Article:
Updated March 23, 2020
important updates for patients and visitors
As of March 21 at 9 p.m., Unity Health has joined other Ontario hospitals in moving to a no family/support person presence (patient visitor) policy with exceptions on compassionate grounds and other special safety needs. This change is being made in light of emerging COVID-19 community transmission and recommendations from the Ministry of Health. This difficult decision was made out of necessity to slow the spread of the virus and follow social distancing practices.
Can I have a family/support person with me while I am in hospital?
No, we are not allowing family/support persons (visitors) in the hospital at this time to keep our patients, families, staff and physicians safe.
A leader from the hospital may approve (in advance) a dedicated family/support person (visitor) for a patient in a special situation such as:
- End of life patients (including palliative, critical care and Emergency Department)
- Patients under the age of 16 – limited to one designated parent or guardian
- Women giving birth – limited to one partner or coach
- Patients who lack capacity to consent to treatment and for whom other means of communication with their substitute decision maker have failed
- Patients who require support to access critical ambulatory services (i.e. day oncology, dialysis, medical imaging)
Important: Any family/support persons (visitors) allowed in a special situation must pass the screening criteria before they are allowed in the hospital. This means they cannot have any symptoms: fever, cough, runny nose, sore throat or shortness of breath; and they cannot have traveled outside of Canada in the last 14 days.
We are actively screening for potential risk of COVID-19 with everyone who comes to our sites to ensure the safety and well-being of our people and patients. Please allow for extra time if you are coming to the hospital.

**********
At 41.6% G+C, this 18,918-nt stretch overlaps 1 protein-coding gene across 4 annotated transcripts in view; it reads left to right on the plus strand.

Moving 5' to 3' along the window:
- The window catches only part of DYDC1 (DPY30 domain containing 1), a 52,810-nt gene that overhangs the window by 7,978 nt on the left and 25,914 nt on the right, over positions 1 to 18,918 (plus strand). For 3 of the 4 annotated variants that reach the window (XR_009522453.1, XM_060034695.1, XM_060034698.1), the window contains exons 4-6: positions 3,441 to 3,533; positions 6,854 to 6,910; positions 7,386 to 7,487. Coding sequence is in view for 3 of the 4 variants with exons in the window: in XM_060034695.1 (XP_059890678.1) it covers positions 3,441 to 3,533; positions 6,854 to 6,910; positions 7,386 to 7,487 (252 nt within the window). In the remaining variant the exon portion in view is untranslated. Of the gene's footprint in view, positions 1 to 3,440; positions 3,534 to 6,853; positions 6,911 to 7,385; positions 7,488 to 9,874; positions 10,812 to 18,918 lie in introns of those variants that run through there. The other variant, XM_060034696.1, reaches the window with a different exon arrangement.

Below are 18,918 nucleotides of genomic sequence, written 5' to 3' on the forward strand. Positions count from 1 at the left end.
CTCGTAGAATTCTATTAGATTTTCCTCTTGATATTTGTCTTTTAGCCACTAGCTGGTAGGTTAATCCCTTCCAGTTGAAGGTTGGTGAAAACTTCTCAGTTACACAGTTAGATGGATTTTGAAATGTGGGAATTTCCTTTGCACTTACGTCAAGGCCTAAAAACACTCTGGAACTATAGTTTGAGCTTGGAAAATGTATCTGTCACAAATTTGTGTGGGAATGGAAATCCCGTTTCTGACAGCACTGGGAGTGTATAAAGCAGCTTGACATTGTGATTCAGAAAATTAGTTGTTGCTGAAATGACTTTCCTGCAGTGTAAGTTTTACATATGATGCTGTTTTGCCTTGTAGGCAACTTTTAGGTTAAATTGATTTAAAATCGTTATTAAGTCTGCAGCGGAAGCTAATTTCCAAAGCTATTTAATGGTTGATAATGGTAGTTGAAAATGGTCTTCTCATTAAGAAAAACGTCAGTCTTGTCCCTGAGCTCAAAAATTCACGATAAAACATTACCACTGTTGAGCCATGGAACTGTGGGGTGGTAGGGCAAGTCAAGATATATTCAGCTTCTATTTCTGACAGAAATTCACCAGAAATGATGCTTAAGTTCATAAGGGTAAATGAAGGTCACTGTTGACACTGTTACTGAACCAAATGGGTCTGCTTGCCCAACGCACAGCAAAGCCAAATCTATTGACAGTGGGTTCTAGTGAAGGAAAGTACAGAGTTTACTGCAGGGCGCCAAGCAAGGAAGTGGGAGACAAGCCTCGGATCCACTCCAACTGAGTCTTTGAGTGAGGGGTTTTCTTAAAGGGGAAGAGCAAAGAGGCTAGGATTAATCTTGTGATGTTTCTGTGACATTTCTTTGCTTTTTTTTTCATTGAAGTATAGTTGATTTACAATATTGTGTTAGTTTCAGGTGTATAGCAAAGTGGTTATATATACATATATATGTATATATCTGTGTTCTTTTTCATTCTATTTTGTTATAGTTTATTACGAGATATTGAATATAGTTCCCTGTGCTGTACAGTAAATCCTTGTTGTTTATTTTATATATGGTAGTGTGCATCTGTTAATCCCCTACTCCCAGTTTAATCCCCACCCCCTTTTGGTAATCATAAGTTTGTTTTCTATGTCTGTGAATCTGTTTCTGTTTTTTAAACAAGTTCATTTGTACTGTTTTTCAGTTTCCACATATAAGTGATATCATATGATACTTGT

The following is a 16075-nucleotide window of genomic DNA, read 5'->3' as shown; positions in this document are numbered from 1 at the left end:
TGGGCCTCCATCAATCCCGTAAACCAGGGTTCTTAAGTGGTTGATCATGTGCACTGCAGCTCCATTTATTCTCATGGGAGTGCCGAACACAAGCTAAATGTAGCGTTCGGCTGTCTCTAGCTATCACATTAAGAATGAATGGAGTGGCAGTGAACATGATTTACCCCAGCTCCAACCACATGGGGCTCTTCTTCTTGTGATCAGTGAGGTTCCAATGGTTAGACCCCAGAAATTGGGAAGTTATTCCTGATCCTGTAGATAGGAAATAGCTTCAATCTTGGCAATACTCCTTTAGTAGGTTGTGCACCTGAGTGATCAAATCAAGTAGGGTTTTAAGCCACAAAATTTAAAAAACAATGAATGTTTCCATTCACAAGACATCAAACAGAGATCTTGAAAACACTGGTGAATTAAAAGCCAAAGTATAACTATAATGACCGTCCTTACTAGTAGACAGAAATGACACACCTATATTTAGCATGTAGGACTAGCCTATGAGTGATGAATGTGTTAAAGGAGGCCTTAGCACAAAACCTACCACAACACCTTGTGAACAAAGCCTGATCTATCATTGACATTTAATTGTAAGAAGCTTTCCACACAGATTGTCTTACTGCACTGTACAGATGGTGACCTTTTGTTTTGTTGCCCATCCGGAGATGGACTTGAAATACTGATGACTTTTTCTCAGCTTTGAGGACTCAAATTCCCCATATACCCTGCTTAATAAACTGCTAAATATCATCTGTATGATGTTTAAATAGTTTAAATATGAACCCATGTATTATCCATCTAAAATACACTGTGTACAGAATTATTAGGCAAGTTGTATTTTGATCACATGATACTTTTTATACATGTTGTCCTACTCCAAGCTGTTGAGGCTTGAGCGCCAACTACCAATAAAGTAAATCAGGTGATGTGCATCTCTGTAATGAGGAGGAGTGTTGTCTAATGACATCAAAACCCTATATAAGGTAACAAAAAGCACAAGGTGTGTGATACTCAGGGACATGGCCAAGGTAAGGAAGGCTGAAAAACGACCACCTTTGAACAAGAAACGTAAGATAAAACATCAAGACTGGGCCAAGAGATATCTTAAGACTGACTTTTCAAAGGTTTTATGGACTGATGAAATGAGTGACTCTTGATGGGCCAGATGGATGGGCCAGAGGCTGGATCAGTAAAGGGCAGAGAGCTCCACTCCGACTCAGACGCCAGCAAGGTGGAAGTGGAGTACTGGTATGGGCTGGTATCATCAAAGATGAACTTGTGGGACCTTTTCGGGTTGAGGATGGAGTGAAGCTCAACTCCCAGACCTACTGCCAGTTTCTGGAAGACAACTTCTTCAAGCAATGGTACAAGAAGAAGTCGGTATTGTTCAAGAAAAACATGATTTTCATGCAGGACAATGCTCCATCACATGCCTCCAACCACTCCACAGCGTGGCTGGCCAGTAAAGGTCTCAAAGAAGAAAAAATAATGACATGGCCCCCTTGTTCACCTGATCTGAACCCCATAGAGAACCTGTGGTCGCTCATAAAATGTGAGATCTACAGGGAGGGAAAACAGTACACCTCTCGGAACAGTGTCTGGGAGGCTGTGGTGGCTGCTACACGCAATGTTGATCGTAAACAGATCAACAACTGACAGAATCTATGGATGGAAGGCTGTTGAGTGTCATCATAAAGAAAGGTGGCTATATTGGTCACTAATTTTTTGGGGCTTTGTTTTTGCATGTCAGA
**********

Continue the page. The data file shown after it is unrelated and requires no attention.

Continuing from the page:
You will be required to enter and exit the building through the doors listed below. All other doors will be locked. We appreciate your help in protecting the health and well-being of our patients and our people.
In order to reduce the number of people in the hospital during the evolving COVID-19 situation, we are encouraging our health care providers to have virtual visits with their patients where possible, and to cancel any non-urgent visits.
If you have an upcoming appointment and are feeling unwell, please call your health-care provider ahead of your visit.
If you have any questions about your upcoming appointment or procedure, please contact your health-care provider’s office directly.
COVID-19 Assessment Centres at St. Joseph’s and St. Michael’s
We have opened two COVID-19 Assessment Centres: one at our St. Michael’s site and one at our St. Joseph’s site. These Assessment Centres are equipped with proper precautions such as hand hygiene stations and isolated spaces for those who are being assessed for COVID-19.
The goal of the assessment centres is to provide comprehensive screening, assessment and testing for mildly symptomatic members of the public who either self-present or are referred for assessment by Toronto Public Health. Those who are determined to require self-isolation will also be provided instructions and support materials.
These spaces will be exclusively reserved for assessing anyone who has symptoms consistent with COVID-19. Assessment Centres will help manage flow and reduce pressure in our Emergency Department.
In alignment with new Toronto Region COVID-19 Hospital Operations group guidelines, COVID-19 Assessment Centres will now focus on symptoms, and testing in the assessment centres will be limited to those who have mild symptoms and are at risk of transmitting COVID-19 to large groups of people, including:
- Those who work in at-risk settings (i.e. hospitals, long-term care)